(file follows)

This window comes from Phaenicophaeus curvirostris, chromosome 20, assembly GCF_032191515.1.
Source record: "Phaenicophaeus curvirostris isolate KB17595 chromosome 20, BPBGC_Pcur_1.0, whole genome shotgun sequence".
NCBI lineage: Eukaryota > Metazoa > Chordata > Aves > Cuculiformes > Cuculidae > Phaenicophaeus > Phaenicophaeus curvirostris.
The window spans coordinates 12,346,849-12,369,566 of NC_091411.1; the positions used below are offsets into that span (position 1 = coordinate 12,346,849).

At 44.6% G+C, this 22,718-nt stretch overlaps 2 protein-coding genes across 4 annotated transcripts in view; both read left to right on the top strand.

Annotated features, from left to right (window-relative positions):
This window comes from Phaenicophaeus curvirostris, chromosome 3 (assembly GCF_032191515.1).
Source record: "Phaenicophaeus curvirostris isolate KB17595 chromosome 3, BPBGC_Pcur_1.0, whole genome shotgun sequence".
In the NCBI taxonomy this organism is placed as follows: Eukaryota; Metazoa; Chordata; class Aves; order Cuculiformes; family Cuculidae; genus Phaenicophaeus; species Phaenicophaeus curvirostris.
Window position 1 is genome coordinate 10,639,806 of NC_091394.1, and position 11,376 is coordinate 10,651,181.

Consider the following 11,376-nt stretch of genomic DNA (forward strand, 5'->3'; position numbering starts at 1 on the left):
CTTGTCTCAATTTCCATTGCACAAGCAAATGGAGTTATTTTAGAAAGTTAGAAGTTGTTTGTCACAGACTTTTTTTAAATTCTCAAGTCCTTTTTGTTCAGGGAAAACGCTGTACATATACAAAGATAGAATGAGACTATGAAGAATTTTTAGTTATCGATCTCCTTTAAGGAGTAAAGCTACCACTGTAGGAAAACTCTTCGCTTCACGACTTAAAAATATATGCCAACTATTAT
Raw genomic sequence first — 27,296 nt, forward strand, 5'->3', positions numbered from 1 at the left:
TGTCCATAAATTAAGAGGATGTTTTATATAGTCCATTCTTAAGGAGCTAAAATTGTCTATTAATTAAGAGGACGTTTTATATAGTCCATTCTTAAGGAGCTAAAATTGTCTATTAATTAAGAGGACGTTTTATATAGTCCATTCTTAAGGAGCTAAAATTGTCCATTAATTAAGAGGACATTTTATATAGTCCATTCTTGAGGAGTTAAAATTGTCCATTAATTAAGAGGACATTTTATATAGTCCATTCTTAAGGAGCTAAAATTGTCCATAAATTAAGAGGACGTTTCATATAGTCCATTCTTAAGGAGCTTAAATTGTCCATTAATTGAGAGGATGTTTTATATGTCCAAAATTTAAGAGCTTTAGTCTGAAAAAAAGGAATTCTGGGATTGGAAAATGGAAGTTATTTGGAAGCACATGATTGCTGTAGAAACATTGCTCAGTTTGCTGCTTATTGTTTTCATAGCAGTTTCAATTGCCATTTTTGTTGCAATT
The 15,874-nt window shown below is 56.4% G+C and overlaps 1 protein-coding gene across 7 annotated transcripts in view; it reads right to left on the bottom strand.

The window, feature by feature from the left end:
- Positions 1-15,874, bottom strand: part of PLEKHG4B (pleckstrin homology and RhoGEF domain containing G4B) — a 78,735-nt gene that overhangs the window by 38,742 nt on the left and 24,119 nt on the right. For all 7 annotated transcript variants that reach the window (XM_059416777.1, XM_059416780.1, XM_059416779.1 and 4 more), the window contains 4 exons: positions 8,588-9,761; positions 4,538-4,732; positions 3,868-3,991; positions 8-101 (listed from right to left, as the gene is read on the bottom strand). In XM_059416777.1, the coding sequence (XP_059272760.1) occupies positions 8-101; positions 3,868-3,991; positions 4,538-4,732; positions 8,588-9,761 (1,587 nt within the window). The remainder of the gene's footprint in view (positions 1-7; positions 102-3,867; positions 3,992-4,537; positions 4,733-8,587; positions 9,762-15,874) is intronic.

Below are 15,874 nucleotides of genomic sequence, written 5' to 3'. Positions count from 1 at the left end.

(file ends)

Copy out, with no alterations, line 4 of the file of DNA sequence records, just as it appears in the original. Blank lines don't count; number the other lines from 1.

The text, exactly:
The window spans coordinates 12,346,849-12,369,566 of NC_091411.1; the positions used below are offsets into that span (position 1 = coordinate 12,346,849).